Biographers also indicate a dangerous scare in 1708, at Chevrolière: “violent colics and a constant high fever,” due to his constant preaching of parish missions. Again he pulled out of the illness in spite of the blood-letting cures of the physicians. In 1711, in the course of the La Rochelle mission, Calvinists poisoned his soup. Although he survived, he would ever after feel “weakened and feeble.”5

Worn out with his labors, Montfort died at the age of forty-three. Stricken with an apparent pleurisy in the midst of a mission that he had been unwilling to interrupt, he asked to celebrate the Sacrament of confession and to receive Holy Viaticum and Extreme Unction,6 and his life was over.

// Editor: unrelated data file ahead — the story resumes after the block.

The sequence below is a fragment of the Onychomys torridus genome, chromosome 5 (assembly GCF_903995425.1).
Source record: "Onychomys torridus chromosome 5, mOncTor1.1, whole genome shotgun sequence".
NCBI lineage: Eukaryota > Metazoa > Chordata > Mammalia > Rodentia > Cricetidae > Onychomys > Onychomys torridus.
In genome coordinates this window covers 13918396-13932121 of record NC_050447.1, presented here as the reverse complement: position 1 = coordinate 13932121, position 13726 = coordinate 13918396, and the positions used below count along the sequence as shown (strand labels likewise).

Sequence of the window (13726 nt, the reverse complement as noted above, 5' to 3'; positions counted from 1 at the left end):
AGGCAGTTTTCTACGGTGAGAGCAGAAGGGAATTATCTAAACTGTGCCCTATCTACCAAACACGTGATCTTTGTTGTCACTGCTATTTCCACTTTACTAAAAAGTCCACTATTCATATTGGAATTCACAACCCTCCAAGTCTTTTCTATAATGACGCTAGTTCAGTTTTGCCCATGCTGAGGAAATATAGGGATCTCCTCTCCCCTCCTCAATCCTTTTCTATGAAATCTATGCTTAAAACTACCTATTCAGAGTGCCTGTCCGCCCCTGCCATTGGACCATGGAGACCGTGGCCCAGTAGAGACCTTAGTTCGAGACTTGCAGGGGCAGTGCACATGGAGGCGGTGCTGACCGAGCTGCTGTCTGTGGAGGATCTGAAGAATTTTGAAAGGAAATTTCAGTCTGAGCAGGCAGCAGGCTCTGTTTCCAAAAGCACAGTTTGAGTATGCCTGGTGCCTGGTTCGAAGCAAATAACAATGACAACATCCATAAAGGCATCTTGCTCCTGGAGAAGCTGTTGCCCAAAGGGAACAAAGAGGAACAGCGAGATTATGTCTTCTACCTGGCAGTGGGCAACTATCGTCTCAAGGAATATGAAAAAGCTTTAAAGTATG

3. Montfort and the sick

The “General Hospitals” of Montfort’s time were the poorhouses; more places of refuge for the poor and outcast than for the sick. Extreme poverty is the fertile soil of illness; it was Louis Marie’s apostolate to the poor that brought him into the apostolate to the sick. At Poitiers, sharing the life of the poor of the Hospital, Montfort became deeply interested in the welfare of the sick poor. He not only ministered to them spiritually but he also cared for the sick physically, making their beds, washing their clothing, and cleaning the wards and bathrooms and assisting in their medical care. When someone with a contagious disease was thrown out into the street, Montfort would have the poor person carried back in and would care for him himself, secluding him from the others lest they might be infected, then would assist the victim in a happy death.7